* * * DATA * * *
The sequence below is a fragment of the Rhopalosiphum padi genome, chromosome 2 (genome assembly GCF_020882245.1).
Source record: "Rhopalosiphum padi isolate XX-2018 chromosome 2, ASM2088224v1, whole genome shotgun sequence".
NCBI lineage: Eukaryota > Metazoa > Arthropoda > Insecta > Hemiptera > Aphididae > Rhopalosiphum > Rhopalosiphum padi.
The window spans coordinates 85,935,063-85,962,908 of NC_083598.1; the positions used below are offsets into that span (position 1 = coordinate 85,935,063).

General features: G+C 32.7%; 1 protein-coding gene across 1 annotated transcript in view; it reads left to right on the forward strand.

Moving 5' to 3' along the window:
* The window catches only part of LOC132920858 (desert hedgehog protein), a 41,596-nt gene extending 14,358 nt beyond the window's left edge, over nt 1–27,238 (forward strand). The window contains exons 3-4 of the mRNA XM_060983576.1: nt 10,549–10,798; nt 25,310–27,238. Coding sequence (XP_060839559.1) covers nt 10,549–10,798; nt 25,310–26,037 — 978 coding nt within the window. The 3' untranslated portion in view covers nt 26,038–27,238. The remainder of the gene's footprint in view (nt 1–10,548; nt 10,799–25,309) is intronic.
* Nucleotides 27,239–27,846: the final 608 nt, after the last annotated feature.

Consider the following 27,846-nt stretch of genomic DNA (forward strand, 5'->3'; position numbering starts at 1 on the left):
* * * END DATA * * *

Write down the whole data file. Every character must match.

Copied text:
The sequence below is a fragment of the Rhopalosiphum padi genome, chromosome 2 (genome assembly GCF_020882245.1).
Source record: "Rhopalosiphum padi isolate XX-2018 chromosome 2, ASM2088224v1, whole genome shotgun sequence".
NCBI lineage: Eukaryota > Metazoa > Arthropoda > Insecta > Hemiptera > Aphididae > Rhopalosiphum > Rhopalosiphum padi.
The window spans coordinates 85,935,063-85,962,908 of NC_083598.1; the positions used below are offsets into that span (position 1 = coordinate 85,935,063).

General features: G+C 32.7%; 1 protein-coding gene across 1 annotated transcript in view; it reads left to right on the forward strand.

Moving 5' to 3' along the window:
* The window catches only part of LOC132920858 (desert hedgehog protein), a 41,596-nt gene extending 14,358 nt beyond the window's left edge, over nt 1–27,238 (forward strand). The window contains exons 3-4 of the mRNA XM_060983576.1: nt 10,549–10,798; nt 25,310–27,238. Coding sequence (XP_060839559.1) covers nt 10,549–10,798; nt 25,310–26,037 — 978 coding nt within the window. The 3' untranslated portion in view covers nt 26,038–27,238. The remainder of the gene's footprint in view (nt 1–10,548; nt 10,799–25,309) is intronic.
* Nucleotides 27,239–27,846: the final 608 nt, after the last annotated feature.

Consider the following 27,846-nt stretch of genomic DNA (forward strand, 5'->3'; position numbering starts at 1 on the left):